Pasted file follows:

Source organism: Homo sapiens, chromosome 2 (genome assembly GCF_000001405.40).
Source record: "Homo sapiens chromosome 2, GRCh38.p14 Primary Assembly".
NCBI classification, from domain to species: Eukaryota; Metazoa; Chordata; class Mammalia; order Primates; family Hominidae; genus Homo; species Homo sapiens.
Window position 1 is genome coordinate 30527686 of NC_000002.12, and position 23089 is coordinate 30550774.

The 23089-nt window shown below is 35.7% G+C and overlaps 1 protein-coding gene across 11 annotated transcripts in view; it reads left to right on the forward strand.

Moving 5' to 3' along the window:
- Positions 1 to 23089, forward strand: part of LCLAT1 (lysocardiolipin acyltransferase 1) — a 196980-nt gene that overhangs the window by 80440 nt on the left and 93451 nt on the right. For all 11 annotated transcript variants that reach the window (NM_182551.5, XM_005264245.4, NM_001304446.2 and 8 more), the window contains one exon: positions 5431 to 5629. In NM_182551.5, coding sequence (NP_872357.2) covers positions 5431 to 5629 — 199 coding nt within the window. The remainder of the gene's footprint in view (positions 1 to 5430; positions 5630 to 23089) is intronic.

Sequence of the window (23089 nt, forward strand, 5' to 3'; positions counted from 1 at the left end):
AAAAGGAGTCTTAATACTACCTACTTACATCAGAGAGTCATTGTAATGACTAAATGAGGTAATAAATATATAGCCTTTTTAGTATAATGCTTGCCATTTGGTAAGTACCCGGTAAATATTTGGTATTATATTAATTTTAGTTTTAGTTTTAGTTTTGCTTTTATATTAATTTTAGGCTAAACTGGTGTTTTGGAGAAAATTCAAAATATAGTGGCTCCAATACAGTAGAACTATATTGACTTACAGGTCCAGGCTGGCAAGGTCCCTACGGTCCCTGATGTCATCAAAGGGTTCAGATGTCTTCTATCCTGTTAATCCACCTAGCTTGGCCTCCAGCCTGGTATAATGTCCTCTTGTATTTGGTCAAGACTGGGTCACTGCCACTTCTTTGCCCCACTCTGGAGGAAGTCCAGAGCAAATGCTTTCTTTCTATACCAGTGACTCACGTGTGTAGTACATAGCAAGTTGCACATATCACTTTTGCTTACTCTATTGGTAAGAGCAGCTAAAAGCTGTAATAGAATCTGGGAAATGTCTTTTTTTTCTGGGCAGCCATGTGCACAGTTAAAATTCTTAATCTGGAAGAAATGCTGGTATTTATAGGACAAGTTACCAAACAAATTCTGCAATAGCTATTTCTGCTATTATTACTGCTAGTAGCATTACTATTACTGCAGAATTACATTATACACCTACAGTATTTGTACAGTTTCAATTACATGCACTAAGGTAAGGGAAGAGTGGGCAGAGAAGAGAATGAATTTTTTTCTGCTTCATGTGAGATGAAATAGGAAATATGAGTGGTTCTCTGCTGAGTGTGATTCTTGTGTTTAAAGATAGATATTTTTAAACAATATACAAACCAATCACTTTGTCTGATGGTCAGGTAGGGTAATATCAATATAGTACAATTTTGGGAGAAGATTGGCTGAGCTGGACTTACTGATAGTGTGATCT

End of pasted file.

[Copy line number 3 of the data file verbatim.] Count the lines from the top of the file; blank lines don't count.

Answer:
NCBI classification, from domain to species: Eukaryota; Metazoa; Chordata; class Mammalia; order Primates; family Hominidae; genus Homo; species Homo sapiens.